Rumor has it that a family of sloths live in the tops of the mango trees in Central Park! Sightings are rare, but it has been suggested that they might just be responsible for some of those falling Central Park mangos. Hmmm….

On one side of Alajuela Central Park is the old fort. Originally it was an army garrison built to protect the local farming community. But in 1948, when the Costa Rican army was abolished, the old fort was turned into a jail. Today it houses the Juan Santamaria Historical Cultural Museum.

Fr. Miguel, Ignacio, and Eduardo spent part of the day at the museum, learning about the history of Costa Rica. 

In addition to exhibits on military history, the museum collections also hold art and antiques, and document Costa Rica’s cultural changes from pre-Columbian times up to the present day.

The museum, which serves as Costa Rica’s official repository of the nation’s cultural heritage, was founded in 1974 to honor Juan Santamaria, a national hero who lost his life during the Filibuster War in 1856.

Alajuela is Juan Santamaria’s birthplace, so it seemed an appropriate place to honor this brave young man. Santamaria was a drummer in the army of Costa Rica when William Walker, a U.S. citizen, having already invaded Nicaragua, wanted to stake a claim for Costa Rica and set up a private slave state. 

During the Second Battle of Rivas on 11 April 1856, Walker’s forces commanded an advantageous firing position and the Costa Rican army was unable to dislodge them. Santamaria, a poor laborer and illegitimate son of a single mother, volunteered to attempt setting fire to their position on the condition that, if anything happened to him, someone would take care of his mother for the rest of her life. Santamaria was mortally wounded in the attempt but, before his death, he managed to set the fire that burned Walker and his men out of their stronghold. Walker was eventually captured by the government of Honduras and was executed there in 1860. Santamaria became a hero and is honored with a national holiday throughout Costa Rica every year on 11 April.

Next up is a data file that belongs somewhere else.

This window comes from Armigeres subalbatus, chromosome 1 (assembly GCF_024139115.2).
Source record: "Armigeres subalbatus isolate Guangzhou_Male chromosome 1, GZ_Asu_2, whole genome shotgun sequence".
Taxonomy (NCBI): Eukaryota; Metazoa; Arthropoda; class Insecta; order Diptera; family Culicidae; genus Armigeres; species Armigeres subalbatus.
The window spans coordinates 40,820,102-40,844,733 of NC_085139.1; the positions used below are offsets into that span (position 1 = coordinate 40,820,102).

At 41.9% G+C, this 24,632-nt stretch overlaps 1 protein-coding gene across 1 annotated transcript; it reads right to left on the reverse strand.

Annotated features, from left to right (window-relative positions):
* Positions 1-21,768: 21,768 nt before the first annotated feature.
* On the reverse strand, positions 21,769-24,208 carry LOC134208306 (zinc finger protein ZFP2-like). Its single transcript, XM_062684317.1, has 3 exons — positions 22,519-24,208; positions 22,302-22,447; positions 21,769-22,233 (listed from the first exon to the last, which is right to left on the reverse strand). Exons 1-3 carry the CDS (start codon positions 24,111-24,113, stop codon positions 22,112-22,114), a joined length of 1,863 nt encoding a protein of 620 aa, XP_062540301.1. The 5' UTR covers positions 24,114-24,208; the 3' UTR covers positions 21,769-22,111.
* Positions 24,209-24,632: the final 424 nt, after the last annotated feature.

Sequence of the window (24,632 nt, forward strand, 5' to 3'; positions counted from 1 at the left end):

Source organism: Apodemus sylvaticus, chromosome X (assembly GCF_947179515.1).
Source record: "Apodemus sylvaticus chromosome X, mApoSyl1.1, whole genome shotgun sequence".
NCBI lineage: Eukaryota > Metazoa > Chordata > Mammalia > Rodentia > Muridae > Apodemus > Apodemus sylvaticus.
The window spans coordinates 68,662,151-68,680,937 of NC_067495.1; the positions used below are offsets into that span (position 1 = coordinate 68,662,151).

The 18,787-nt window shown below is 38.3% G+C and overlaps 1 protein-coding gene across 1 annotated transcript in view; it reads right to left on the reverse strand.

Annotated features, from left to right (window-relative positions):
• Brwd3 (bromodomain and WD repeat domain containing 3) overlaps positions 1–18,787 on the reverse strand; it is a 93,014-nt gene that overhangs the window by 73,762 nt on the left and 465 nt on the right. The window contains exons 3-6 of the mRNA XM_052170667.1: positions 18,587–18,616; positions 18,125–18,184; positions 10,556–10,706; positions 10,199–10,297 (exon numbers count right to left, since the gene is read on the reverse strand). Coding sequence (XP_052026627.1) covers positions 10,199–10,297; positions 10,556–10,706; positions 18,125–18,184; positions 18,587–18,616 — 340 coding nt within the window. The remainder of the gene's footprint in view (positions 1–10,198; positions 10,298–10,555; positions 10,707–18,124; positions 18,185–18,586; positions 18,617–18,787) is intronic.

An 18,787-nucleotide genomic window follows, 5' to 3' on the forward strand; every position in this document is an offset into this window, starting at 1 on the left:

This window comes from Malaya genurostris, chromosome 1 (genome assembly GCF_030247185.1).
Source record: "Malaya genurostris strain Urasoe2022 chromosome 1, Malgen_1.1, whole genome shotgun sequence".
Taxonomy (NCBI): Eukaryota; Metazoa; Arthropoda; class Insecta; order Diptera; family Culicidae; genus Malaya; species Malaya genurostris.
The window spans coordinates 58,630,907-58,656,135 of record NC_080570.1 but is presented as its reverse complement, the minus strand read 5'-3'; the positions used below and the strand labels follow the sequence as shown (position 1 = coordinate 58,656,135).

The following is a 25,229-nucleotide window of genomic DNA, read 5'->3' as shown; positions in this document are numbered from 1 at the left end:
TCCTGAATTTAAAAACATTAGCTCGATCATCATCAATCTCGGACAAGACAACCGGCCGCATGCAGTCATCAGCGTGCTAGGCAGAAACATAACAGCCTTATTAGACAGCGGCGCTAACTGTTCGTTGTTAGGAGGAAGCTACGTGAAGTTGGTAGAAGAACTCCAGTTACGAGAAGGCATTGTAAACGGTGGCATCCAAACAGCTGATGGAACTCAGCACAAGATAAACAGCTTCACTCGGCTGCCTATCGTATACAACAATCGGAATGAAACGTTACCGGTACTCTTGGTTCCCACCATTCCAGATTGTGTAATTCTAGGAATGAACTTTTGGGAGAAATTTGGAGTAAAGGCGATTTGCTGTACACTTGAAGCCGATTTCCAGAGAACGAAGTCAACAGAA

Today, Costa Rica is one of the few democracies in the world to operate without a standing army. Every election since the 44 day Costa Rican Civil War in 1948 has been peaceful.

After a full day of seeing the sights in Alajuela, the team was hungry. Eduardo had a particular craving…for Taco Bell!!! Fortunately, in Alajuela, it was no problem to satisfy Eduardo’s appetite. Opened in 2015, City Mall is the largest mall in Central America housing some 300 stores. The mall has three floors, and even has a carousel and Ferris wheel on the top floor!

Eduardo was so excited to find the Taco Bell, that he forgot to take a picture. So I “borrowed” one from Google. ? (Yes, this is actually the Taco Bell in City Mall in Alajuela!)

Meanwhile, Fr. Miguel and Ignacio had to choose among WAY too many options for their dinner. They both settled on KFC…and forgot to take pictures. Oh, well… There’s the KFC, and the Taco Bell, over on the right. Thanks again to Google images. ?

The team plans to resume their trek, picking up their itinerary where they left off, after Fr. Miguel’s relatives take them back north to the border. Stay tuned for more updates, coming soon….


  1. Thanks for the update. Blessings and prayers

Comments are closed.